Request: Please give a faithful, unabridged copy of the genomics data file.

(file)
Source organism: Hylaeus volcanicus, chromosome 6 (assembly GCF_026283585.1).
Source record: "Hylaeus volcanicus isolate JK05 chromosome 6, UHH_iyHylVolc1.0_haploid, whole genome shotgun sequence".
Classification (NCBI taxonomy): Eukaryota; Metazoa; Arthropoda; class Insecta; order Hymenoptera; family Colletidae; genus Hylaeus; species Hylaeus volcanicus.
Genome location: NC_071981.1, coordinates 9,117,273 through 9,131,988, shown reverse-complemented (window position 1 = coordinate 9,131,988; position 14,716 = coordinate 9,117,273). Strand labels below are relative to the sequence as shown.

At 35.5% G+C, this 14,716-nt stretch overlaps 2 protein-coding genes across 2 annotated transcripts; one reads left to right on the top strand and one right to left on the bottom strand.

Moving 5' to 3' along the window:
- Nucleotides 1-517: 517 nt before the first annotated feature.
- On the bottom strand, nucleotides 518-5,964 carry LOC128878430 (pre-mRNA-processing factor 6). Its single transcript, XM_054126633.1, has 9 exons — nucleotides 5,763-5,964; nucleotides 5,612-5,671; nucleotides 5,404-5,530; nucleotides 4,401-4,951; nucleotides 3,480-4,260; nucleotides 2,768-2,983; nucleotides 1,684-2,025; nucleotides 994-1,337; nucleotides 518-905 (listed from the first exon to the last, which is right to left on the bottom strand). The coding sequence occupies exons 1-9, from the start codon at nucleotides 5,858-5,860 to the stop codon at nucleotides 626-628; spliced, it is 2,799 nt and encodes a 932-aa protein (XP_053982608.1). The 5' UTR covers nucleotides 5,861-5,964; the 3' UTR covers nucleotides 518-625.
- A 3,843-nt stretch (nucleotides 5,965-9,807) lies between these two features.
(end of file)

Source organism: Hylaeus volcanicus, chromosome 6 (assembly GCF_026283585.1).
Source record: "Hylaeus volcanicus isolate JK05 chromosome 6, UHH_iyHylVolc1.0_haploid, whole genome shotgun sequence".
Classification (NCBI taxonomy): Eukaryota; Metazoa; Arthropoda; class Insecta; order Hymenoptera; family Colletidae; genus Hylaeus; species Hylaeus volcanicus.
Genome location: NC_071981.1, coordinates 9,117,273 through 9,131,988, shown reverse-complemented (window position 1 = coordinate 9,131,988; position 14,716 = coordinate 9,117,273). Strand labels below are relative to the sequence as shown.

At 35.5% G+C, this 14,716-nt stretch overlaps 2 protein-coding genes across 2 annotated transcripts; one reads left to right on the top strand and one right to left on the bottom strand.

Moving 5' to 3' along the window:
- Nucleotides 1-517: 517 nt before the first annotated feature.
- On the bottom strand, nucleotides 518-5,964 carry LOC128878430 (pre-mRNA-processing factor 6). Its single transcript, XM_054126633.1, has 9 exons — nucleotides 5,763-5,964; nucleotides 5,612-5,671; nucleotides 5,404-5,530; nucleotides 4,401-4,951; nucleotides 3,480-4,260; nucleotides 2,768-2,983; nucleotides 1,684-2,025; nucleotides 994-1,337; nucleotides 518-905 (listed from the first exon to the last, which is right to left on the bottom strand). The coding sequence occupies exons 1-9, from the start codon at nucleotides 5,858-5,860 to the stop codon at nucleotides 626-628; spliced, it is 2,799 nt and encodes a 932-aa protein (XP_053982608.1). The 5' UTR covers nucleotides 5,861-5,964; the 3' UTR covers nucleotides 518-625.
- A 3,843-nt stretch (nucleotides 5,965-9,807) lies between these two features.